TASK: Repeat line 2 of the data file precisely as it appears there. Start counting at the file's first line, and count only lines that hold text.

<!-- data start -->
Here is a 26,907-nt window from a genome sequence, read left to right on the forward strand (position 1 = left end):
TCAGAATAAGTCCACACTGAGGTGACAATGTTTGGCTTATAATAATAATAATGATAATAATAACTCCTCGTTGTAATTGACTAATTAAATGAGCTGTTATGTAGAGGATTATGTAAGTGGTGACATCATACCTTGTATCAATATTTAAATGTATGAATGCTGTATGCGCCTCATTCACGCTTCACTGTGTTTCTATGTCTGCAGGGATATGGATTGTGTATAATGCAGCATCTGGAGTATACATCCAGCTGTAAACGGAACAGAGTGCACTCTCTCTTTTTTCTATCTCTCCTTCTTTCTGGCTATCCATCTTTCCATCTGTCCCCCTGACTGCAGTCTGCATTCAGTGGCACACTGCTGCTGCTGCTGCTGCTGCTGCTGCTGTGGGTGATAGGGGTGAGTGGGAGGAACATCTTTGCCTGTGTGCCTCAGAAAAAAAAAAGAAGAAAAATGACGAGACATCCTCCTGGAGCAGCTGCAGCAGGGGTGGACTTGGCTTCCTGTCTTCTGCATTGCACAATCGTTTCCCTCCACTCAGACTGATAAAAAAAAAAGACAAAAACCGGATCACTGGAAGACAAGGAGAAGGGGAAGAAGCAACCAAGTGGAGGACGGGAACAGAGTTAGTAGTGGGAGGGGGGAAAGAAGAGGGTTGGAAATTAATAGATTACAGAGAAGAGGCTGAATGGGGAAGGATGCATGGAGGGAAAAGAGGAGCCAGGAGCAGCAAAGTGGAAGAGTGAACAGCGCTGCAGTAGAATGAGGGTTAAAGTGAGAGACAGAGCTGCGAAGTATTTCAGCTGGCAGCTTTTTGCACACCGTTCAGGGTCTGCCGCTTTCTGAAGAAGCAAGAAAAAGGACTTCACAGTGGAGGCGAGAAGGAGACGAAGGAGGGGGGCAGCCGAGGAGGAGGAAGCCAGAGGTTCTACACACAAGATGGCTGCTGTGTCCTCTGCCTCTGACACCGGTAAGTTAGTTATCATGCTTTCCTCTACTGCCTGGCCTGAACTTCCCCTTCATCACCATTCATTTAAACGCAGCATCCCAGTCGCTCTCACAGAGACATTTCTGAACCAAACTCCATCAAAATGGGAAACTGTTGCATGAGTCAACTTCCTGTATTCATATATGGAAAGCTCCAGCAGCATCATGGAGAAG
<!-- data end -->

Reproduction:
TCAGAATAAGTCCACACTGAGGTGACAATGTTTGGCTTATAATAATAATAATGATAATAATAACTCCTCGTTGTAATTGACTAATTAAATGAGCTGTTATGTAGAGGATTATGTAAGTGGTGACATCATACCTTGTATCAATATTTAAATGTATGAATGCTGTATGCGCCTCATTCACGCTTCACTGTGTTTCTATGTCTGCAGGGATATGGATTGTGTATAATGCAGCATCTGGAGTATACATCCAGCTGTAAACGGAACAGAGTGCACTCTCTCTTTTTTCTATCTCTCCTTCTTTCTGGCTATCCATCTTTCCATCTGTCCCCCTGACTGCAGTCTGCATTCAGTGGCACACTGCTGCTGCTGCTGCTGCTGCTGCTGCTGTGGGTGATAGGGGTGAGTGGGAGGAACATCTTTGCCTGTGTGCCTCAGAAAAAAAAAAGAAGAAAAATGACGAGACATCCTCCTGGAGCAGCTGCAGCAGGGGTGGACTTGGCTTCCTGTCTTCTGCATTGCACAATCGTTTCCCTCCACTCAGACTGATAAAAAAAAAAGACAAAAACCGGATCACTGGAAGACAAGGAGAAGGGGAAGAAGCAACCAAGTGGAGGACGGGAACAGAGTTAGTAGTGGGAGGGGGGAAAGAAGAGGGTTGGAAATTAATAGATTACAGAGAAGAGGCTGAATGGGGAAGGATGCATGGAGGGAAAAGAGGAGCCAGGAGCAGCAAAGTGGAAGAGTGAACAGCGCTGCAGTAGAATGAGGGTTAAAGTGAGAGACAGAGCTGCGAAGTATTTCAGCTGGCAGCTTTTTGCACACCGTTCAGGGTCTGCCGCTTTCTGAAGAAGCAAGAAAAAGGACTTCACAGTGGAGGCGAGAAGGAGACGAAGGAGGGGGGCAGCCGAGGAGGAGGAAGCCAGAGGTTCTACACACAAGATGGCTGCTGTGTCCTCTGCCTCTGACACCGGTAAGTTAGTTATCATGCTTTCCTCTACTGCCTGGCCTGAACTTCCCCTTCATCACCATTCATTTAAACGCAGCATCCCAGTCGCTCTCACAGAGACATTTCTGAACCAAACTCCATCAAAATGGGAAACTGTTGCATGAGTCAACTTCCTGTATTCATATATGGAAAGCTCCAGCAGCATCATGGAGAAG